At http://anthropology.net/2015/12/18/14000-year-old-bone-found-in-red-deer… … we learn that analysis of a 14000 year old femur bone and skulls bones found in 1989 at the Red Deer cave in Yunnan in SW China has revealed it looks like early Homo erectus and Homo habilis (way too archaic in morphology than the dating implies) which has upset the applecart as the survival of ancient humans over such a long period is simply not on the mainstream radar. It is being called a mystery.
Another part of the puzzle is that Neanderthals and Denisovans died out around 40,000 years ago – and they were much later in point of time than the humans represented by the bones in the Red Deer cave. How could such archaic humans have survived?
You can also read the story at www.sciencedaily.com/releases/2015/12/151217151544.htm … and the date, at the end of the Ice Age, is the strange bit – but it is worth taking onboard that the bones were found among other remains in the cave, particularly the femur which is being projected as archaic in structure. The human it belonged to may have had a disease of some kind that affected his bone structure. The study is published in the online journal PLOS ONE and the authors speculate that primitive humans survived in this part of the planet until very late.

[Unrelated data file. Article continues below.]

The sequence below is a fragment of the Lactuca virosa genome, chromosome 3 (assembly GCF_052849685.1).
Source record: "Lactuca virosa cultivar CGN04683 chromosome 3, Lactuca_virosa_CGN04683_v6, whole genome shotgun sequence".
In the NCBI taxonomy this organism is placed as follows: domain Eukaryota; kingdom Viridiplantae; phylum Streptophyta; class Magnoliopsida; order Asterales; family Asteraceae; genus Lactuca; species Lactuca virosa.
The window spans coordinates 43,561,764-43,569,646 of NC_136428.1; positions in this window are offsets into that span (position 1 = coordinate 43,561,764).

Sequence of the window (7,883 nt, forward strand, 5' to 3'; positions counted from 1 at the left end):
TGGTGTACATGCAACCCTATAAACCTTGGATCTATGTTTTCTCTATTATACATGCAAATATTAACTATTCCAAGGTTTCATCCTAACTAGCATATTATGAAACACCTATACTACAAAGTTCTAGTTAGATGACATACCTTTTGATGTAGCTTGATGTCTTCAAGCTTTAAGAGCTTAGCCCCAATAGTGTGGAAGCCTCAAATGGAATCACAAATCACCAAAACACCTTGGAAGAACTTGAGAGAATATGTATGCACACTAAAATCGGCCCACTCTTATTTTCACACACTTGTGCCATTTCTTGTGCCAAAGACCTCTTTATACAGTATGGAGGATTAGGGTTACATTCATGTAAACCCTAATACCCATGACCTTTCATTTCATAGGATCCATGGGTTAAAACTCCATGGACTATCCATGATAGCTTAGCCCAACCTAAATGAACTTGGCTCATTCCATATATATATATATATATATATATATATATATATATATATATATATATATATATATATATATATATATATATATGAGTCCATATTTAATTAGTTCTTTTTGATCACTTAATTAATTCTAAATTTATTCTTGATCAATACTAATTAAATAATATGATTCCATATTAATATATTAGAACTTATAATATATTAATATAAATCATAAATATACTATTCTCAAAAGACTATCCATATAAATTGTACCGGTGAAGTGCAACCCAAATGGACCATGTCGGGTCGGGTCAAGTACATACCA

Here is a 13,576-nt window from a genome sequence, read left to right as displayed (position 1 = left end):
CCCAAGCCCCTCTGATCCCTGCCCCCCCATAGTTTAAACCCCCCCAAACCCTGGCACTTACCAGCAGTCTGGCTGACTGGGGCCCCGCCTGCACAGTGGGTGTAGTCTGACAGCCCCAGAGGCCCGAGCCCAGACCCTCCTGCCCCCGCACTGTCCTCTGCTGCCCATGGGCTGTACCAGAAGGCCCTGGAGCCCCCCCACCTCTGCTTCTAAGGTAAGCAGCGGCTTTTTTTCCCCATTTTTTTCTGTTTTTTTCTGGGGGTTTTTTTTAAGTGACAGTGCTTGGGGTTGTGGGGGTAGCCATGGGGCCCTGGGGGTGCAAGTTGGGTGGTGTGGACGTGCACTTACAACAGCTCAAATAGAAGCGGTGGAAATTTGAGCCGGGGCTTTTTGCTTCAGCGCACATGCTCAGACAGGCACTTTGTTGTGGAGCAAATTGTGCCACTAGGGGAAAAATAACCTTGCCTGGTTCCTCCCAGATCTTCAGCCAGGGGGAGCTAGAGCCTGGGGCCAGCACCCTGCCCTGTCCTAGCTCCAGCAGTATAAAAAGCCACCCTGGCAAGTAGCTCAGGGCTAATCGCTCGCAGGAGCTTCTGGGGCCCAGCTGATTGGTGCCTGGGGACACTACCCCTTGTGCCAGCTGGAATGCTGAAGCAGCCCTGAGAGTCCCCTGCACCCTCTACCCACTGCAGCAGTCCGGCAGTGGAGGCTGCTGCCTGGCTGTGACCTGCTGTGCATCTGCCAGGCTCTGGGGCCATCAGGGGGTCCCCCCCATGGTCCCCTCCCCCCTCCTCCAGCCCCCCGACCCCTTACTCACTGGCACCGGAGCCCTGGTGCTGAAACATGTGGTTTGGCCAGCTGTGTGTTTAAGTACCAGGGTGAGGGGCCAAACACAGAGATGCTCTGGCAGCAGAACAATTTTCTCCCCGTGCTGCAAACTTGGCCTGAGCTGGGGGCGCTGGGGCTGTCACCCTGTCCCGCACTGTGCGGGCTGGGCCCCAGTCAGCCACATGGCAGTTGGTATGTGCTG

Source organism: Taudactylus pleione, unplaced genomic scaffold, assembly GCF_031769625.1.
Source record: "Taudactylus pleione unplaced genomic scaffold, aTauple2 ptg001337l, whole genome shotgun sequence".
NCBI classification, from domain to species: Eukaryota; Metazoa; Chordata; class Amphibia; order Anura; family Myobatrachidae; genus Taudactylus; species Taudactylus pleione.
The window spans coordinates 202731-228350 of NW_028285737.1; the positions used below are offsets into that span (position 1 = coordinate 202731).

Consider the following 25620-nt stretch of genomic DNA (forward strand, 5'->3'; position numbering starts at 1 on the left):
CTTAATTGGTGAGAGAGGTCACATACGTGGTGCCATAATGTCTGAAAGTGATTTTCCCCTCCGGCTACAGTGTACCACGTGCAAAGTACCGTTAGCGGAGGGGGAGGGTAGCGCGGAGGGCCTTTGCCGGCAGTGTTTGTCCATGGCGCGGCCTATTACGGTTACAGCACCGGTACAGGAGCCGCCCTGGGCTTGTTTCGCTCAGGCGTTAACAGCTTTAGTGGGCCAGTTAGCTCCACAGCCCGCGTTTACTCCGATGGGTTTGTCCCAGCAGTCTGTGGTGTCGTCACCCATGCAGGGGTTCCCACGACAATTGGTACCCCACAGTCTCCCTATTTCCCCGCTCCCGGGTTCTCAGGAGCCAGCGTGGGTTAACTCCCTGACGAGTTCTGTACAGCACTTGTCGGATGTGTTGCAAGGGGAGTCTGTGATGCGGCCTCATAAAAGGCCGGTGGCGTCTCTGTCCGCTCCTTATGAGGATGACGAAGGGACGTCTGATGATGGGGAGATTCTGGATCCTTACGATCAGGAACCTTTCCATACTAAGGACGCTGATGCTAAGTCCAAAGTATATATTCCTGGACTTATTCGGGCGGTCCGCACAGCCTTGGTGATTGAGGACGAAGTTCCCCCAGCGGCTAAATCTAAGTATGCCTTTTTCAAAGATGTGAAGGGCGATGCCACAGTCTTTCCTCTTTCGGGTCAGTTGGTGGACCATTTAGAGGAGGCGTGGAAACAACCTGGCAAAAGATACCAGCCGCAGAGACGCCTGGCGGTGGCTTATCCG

At http://popular-archaeology.com/issue/fall-2015/article/the-mystery-of-re… … we have a fuller picture of the implications and the author here compares the find of early humans with the discovery of Homo floriensis, when indeed an early hominid appears to have lingered on much longer than mainstream allowed. This is the best link to go to as they lay it on the table, that early humans may have survived right up to the warm period prior to the Younger Dryas Boundary event. Can that really have happened? It would seem a difficult hypothesis in a uniformitarian model in which humans advanced slowly one stage at a time. In a more catastrophist scenario why not? Why is it assumed early forms of humanity died out when it is clear that apes survived in a variety of shapes and sizes right the way into the modern world. However, I expect a new study will show the femur bone is not ancient or has been displaced. If not mainstream will have to take onboard the idea that gradual advance of humans might be a false theory and there were other factors at work. We might also consider the possibility that catastrophic events, shall we say around 40,000 years ago, or possibly around 18,000 years ago, led to mutations in Homo erectus that led to a re-emergence of archaic features. Nothing is impossible.